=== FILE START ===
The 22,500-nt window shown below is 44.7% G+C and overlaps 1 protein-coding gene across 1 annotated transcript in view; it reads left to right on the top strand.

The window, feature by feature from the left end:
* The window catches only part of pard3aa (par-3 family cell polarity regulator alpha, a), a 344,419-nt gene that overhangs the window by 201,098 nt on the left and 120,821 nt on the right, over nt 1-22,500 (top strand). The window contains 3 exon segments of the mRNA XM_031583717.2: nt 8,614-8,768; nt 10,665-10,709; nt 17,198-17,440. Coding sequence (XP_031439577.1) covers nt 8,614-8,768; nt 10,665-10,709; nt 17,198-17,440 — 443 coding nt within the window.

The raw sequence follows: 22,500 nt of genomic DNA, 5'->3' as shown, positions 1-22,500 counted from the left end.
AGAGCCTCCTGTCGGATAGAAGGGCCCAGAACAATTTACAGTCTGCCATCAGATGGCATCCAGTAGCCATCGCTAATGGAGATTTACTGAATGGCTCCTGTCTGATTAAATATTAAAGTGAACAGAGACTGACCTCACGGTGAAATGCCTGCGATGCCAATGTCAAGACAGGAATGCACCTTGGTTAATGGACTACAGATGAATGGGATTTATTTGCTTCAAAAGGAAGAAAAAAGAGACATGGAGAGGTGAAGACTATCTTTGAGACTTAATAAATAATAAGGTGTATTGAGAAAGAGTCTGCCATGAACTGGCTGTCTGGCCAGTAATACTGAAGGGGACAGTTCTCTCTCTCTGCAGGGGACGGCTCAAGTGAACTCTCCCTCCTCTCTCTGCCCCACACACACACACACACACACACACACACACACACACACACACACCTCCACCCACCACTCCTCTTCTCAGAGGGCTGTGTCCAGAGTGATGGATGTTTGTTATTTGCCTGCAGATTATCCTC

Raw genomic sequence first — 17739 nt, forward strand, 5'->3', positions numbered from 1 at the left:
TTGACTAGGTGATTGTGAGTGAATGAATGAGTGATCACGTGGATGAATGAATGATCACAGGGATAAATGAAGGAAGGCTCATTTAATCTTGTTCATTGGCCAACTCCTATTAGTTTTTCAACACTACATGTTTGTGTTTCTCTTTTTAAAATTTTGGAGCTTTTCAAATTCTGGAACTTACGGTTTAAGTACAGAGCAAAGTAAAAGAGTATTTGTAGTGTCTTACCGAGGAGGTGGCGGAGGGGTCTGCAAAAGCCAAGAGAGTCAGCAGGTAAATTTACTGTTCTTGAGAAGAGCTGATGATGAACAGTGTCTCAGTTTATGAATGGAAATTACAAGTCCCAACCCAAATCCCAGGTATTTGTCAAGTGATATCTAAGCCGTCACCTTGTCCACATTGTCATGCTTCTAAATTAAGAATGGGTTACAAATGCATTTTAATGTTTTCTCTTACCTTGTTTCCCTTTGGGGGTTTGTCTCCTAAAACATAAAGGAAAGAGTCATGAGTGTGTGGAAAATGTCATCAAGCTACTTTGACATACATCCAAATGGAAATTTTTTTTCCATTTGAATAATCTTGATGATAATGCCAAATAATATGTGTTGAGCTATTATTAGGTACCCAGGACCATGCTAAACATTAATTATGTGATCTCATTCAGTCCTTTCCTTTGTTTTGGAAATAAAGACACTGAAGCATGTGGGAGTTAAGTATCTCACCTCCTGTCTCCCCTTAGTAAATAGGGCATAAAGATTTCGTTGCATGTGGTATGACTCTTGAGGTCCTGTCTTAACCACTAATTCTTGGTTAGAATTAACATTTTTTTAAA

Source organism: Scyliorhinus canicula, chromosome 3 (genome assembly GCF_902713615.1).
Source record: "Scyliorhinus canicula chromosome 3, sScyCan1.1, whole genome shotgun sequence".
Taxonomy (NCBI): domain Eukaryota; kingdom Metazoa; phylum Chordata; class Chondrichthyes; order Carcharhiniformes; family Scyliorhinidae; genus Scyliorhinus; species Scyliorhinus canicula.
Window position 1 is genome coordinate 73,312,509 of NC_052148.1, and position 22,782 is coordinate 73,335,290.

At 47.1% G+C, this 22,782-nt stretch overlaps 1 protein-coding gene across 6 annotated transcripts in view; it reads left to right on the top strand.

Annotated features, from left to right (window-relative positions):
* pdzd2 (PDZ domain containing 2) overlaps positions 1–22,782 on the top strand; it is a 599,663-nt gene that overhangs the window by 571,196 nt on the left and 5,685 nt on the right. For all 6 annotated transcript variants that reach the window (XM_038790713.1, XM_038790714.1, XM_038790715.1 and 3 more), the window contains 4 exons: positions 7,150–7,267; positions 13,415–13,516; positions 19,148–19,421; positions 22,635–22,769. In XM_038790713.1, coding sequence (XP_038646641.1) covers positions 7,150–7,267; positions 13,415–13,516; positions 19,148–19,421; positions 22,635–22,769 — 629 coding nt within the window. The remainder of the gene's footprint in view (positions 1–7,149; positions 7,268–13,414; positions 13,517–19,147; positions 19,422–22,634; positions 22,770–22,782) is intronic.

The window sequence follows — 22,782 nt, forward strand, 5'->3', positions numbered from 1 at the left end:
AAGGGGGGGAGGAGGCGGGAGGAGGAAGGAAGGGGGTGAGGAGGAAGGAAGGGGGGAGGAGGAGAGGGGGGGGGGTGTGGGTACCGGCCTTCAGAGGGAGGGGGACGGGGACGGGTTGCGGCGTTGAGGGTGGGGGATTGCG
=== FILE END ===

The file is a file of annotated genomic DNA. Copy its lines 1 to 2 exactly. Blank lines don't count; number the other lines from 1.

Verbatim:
The 22,500-nt window shown below is 44.7% G+C and overlaps 1 protein-coding gene across 1 annotated transcript in view; it reads left to right on the top strand.

The window, feature by feature from the left end: